Isnin, 2 Disember 2013

The Star Online: Metro: South & East

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The Star Online: Metro: South & East

Challenge to detect HIV early remains key


EVEN as Singapore's human immunodeficiency virus (HIV) infection numbers remain low, the challenge to detect and treat infections early remains key, wrote Senior Minister of State for Health and Manpower Amy Khor (pic) in a blog post on World AIDS Day.

Regular HIV testing is an important way in which to prevent late detections, she wrote, especially for those with multiple sexual partners or who take part in high-risk sexual behaviour.

By diagnosing HIV early, sufferers can seek care and treatment earlier and live out longer, healthier lives, she added.

They would also be able to take measures to protect their partners from infection.

As of June, about 40% of those newly diagnosed with HIV this year already had late-stage infection.

While lower than the 50% recorded in previous years, Dr Khor wrote that this is still "a significant proportion which we must strive to reduce".

Dr Khor emphasised the need to debunk myths and misconceptions about HIV and "reduce discrimination against (sufferers)".

These were factors that contributed to delayed testing and detection of HIV, she wrote. — The Straits Times / Asia News Net-work

Poll: Employees take four MCs a year


EMPLOYEES use up, on average, only about four days of their outpatient sick leave entitlements each year, a new survey has found.

This is less than a third of the average 14 days of medical leave which most people are given by their employers.

And when asked if they have ever called in sick when they were not actually ill, more than eight out of 10 respondents claimed they have never lied to their doctors or bosses to get a day off.

These were the findings from a poll of 1,000 employees from across different sectors conducted online by career portal STJobs over the last three weeks.

HR experts and industry watchers generally agree with the results, saying the low rate of people calling in sick with medical certificates (MC) could be due to flexible work arrangements, which are more common these days.

Civil servants, for instance, can now call in sick without an MC for two days a year. The "progressive human resource practice" was implemented in April by the Public Service Division after consultation with the various ministries.

More companies offering paternity and eldercare leave in recent years, in addition to existing maternity and extended childcare leave entitlements, for instance, have also helped keep the "MC rate" low.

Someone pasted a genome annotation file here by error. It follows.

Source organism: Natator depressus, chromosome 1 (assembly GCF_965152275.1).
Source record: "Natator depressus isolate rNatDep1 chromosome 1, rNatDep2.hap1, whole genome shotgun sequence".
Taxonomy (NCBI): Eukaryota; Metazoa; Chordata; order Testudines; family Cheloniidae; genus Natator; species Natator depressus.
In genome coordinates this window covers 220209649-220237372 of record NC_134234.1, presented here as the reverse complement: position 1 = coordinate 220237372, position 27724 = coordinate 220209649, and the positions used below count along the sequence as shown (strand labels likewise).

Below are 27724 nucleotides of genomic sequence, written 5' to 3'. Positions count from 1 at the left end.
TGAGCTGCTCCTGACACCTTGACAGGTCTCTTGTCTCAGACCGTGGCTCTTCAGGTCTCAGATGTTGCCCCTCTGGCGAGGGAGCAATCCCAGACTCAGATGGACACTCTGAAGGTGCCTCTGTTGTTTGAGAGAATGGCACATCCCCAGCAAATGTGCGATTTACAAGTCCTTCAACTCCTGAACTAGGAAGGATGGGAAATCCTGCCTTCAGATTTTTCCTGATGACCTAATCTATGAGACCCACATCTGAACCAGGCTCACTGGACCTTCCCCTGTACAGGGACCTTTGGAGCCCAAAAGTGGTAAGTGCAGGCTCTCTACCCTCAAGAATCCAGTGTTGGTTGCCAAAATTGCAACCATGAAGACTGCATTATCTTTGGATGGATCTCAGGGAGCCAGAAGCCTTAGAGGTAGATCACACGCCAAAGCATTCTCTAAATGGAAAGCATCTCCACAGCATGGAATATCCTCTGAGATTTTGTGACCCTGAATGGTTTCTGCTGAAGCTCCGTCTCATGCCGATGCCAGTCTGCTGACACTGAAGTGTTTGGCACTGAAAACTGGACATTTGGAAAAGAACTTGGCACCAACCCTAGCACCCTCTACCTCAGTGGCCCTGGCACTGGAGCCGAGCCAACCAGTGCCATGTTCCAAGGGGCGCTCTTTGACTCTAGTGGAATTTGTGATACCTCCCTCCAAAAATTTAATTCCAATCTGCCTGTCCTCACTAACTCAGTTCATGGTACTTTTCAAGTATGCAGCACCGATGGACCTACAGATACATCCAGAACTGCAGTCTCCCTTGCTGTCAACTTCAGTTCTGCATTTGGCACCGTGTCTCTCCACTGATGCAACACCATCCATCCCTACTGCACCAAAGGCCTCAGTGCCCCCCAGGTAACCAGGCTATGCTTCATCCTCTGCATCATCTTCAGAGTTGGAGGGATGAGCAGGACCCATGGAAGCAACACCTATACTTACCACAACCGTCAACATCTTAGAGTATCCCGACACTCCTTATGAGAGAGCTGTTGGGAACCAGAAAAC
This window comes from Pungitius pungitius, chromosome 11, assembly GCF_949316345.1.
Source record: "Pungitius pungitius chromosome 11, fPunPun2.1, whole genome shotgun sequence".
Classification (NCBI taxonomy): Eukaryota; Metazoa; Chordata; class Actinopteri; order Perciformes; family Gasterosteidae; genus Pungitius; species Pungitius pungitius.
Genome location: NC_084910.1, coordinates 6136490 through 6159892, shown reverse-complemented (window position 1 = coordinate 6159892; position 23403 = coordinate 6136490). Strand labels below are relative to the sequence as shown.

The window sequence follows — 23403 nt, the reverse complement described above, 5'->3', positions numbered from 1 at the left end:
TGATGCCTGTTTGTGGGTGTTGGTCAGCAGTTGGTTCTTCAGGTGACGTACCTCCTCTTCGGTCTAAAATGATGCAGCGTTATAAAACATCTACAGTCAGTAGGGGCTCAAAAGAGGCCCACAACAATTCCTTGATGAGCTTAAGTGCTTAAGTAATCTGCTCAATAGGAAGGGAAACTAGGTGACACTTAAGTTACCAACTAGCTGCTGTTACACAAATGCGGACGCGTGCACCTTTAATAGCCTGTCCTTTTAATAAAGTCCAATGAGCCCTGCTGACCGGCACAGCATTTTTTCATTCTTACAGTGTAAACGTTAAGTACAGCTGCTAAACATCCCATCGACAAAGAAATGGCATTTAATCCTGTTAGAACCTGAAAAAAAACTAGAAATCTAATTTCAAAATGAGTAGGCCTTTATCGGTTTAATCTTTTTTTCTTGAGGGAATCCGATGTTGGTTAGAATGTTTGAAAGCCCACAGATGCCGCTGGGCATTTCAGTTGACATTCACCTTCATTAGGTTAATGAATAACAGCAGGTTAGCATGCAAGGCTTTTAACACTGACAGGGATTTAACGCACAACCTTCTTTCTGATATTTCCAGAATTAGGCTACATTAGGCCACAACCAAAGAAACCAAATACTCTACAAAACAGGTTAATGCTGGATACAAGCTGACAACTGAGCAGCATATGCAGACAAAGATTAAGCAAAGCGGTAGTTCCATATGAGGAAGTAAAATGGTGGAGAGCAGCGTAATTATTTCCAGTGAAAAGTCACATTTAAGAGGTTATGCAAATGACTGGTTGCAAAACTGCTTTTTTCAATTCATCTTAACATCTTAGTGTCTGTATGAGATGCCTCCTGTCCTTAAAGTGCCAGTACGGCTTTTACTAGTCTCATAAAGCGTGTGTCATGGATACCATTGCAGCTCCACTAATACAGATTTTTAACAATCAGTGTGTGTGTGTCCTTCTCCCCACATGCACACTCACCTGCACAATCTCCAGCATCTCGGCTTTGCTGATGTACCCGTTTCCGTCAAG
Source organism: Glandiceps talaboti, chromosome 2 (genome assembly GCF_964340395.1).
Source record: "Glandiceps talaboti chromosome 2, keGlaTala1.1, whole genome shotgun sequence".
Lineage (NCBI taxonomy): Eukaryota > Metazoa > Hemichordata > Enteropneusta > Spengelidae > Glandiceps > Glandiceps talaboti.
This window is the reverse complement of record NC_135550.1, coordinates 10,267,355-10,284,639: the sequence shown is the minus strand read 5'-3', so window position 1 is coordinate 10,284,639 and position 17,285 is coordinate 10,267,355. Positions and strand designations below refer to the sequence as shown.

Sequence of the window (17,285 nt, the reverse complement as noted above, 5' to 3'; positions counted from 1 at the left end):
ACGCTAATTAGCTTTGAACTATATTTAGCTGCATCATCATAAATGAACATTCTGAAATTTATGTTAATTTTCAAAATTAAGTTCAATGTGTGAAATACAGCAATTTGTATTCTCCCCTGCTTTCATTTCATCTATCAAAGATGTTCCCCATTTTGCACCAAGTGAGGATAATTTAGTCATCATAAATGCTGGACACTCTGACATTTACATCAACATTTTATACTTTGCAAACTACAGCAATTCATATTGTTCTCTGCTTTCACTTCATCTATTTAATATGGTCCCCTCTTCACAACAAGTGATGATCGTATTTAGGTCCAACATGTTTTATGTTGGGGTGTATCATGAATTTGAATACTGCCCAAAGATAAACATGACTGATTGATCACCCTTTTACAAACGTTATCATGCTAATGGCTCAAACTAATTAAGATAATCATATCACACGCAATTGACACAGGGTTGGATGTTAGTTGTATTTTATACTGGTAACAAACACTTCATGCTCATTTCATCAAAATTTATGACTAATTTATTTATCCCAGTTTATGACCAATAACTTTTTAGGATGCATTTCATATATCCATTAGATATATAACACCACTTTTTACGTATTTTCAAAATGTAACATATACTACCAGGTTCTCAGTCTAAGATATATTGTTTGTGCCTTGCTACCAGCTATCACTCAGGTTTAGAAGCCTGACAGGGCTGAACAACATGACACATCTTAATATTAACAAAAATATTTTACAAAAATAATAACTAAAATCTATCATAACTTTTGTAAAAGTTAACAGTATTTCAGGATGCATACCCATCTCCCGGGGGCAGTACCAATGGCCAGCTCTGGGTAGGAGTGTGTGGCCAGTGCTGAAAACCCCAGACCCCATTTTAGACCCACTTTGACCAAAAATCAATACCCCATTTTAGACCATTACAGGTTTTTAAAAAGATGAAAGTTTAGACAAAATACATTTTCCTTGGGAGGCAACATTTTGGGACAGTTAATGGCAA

There were, however, some sceptics like HR consultant Martin Gabriel of HRMatters21, who believes the national average may be higher – about six days in a year.

"But I suppose people might take fewer days of leave because they're concerned about being branded MC King or Queen, and being seen as lazy," he said.

Aside from actual health reasons, he said the number of days an employee calls in sick is highly correlated to his total leave entitlements.

"That is why I've always warned companies that if their leave allowance is too low, the number of MCs will go up," he said. "Lower leave entitlement may also see higher abuse of medical leave."

About 16% of the employees polled admitted they have called in sick this year even though they were fit to work. This was almost double the 9% who admitted doing the same in a poll of 1,000 people in October by travel website Skyscanner.

Still, experts like David Ang said the figure was lower than expected.

The associate director of HR consultancy Remuneration Data Spe­cialists said a more indicative figure would be about one in four, or 25%. — The Straits Times / Asia News Network

Turning to comedy to raise vigilance against crime


THE National Crime Prevention Council (NCPC) and the police are bringing some cheer in their efforts to remind the public to stay vigilant against crime this festive season with "Criminal Watch".

A parody of council's popular Crime Watch programme – the new video shows the antics of unsuspecting victims of common crimes like online extortion and car theft.

Produced by local filmmaking group Night Owl Cinematic, the video was launched by Grassroots Advisor and MP for Pioneer Constituency, Cedric Foo at the launch of this year's Festive Season Crime Prevention Campaign on Saturday.

The video can be viewed on the police and NCPC Facebook pages, as well as at #criminalwatch on Youtube. — The Straits Times / Asia News Network


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